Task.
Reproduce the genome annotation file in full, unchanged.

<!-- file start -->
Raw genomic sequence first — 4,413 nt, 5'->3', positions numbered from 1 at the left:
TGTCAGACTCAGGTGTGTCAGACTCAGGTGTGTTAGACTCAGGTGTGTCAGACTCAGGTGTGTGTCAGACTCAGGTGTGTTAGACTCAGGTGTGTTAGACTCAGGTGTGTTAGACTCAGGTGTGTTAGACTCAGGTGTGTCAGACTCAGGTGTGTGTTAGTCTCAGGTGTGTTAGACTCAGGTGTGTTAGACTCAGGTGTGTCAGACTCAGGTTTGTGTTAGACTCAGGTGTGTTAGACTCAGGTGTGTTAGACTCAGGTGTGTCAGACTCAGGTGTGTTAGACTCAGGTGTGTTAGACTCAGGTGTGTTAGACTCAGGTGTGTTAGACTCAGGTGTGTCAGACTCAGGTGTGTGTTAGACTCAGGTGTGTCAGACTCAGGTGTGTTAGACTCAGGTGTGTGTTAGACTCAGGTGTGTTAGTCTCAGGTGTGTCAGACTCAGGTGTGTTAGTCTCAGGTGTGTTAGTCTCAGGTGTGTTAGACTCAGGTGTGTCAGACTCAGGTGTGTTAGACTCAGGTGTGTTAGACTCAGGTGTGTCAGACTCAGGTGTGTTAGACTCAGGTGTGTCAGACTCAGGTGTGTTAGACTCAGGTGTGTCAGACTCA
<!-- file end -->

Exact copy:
Raw genomic sequence first — 4,413 nt, 5'->3', positions numbered from 1 at the left:
TGTCAGACTCAGGTGTGTCAGACTCAGGTGTGTTAGACTCAGGTGTGTCAGACTCAGGTGTGTGTCAGACTCAGGTGTGTTAGACTCAGGTGTGTTAGACTCAGGTGTGTTAGACTCAGGTGTGTTAGACTCAGGTGTGTCAGACTCAGGTGTGTGTTAGTCTCAGGTGTGTTAGACTCAGGTGTGTTAGACTCAGGTGTGTCAGACTCAGGTTTGTGTTAGACTCAGGTGTGTTAGACTCAGGTGTGTTAGACTCAGGTGTGTCAGACTCAGGTGTGTTAGACTCAGGTGTGTTAGACTCAGGTGTGTTAGACTCAGGTGTGTTAGACTCAGGTGTGTCAGACTCAGGTGTGTGTTAGACTCAGGTGTGTCAGACTCAGGTGTGTTAGACTCAGGTGTGTGTTAGACTCAGGTGTGTTAGTCTCAGGTGTGTCAGACTCAGGTGTGTTAGTCTCAGGTGTGTTAGTCTCAGGTGTGTTAGACTCAGGTGTGTCAGACTCAGGTGTGTTAGACTCAGGTGTGTTAGACTCAGGTGTGTCAGACTCAGGTGTGTTAGACTCAGGTGTGTCAGACTCAGGTGTGTTAGACTCAGGTGTGTCAGACTCA